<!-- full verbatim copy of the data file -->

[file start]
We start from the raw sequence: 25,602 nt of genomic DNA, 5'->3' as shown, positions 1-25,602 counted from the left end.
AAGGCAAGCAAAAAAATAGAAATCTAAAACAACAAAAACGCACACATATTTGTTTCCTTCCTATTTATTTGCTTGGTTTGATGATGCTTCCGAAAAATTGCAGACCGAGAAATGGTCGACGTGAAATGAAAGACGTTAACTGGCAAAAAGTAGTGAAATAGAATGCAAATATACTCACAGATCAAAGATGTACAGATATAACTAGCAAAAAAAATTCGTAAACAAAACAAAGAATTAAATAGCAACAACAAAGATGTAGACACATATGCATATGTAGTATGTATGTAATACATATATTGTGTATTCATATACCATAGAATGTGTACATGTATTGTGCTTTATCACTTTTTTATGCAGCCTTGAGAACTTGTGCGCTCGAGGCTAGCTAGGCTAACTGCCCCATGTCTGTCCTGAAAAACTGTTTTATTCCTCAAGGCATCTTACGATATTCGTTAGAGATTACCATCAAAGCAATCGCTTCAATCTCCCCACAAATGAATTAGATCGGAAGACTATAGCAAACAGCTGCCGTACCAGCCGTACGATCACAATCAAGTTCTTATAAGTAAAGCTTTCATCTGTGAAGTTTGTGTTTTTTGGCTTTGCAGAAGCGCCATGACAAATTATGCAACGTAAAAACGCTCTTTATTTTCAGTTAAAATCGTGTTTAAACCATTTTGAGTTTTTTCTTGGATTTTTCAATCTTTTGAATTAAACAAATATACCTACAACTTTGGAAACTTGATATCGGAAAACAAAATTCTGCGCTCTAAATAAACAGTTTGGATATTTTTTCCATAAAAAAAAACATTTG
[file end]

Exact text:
We start from the raw sequence: 25,602 nt of genomic DNA, 5'->3' as shown, positions 1-25,602 counted from the left end.
AAGGCAAGCAAAAAAATAGAAATCTAAAACAACAAAAACGCACACATATTTGTTTCCTTCCTATTTATTTGCTTGGTTTGATGATGCTTCCGAAAAATTGCAGACCGAGAAATGGTCGACGTGAAATGAAAGACGTTAACTGGCAAAAAGTAGTGAAATAGAATGCAAATATACTCACAGATCAAAGATGTACAGATATAACTAGCAAAAAAAATTCGTAAACAAAACAAAGAATTAAATAGCAACAACAAAGATGTAGACACATATGCATATGTAGTATGTATGTAATACATATATTGTGTATTCATATACCATAGAATGTGTACATGTATTGTGCTTTATCACTTTTTTATGCAGCCTTGAGAACTTGTGCGCTCGAGGCTAGCTAGGCTAACTGCCCCATGTCTGTCCTGAAAAACTGTTTTATTCCTCAAGGCATCTTACGATATTCGTTAGAGATTACCATCAAAGCAATCGCTTCAATCTCCCCACAAATGAATTAGATCGGAAGACTATAGCAAACAGCTGCCGTACCAGCCGTACGATCACAATCAAGTTCTTATAAGTAAAGCTTTCATCTGTGAAGTTTGTGTTTTTTGGCTTTGCAGAAGCGCCATGACAAATTATGCAACGTAAAAACGCTCTTTATTTTCAGTTAAAATCGTGTTTAAACCATTTTGAGTTTTTTCTTGGATTTTTCAATCTTTTGAATTAAACAAATATACCTACAACTTTGGAAACTTGATATCGGAAAACAAAATTCTGCGCTCTAAATAAACAGTTTGGATATTTTTTCCATAAAAAAAAACATTTG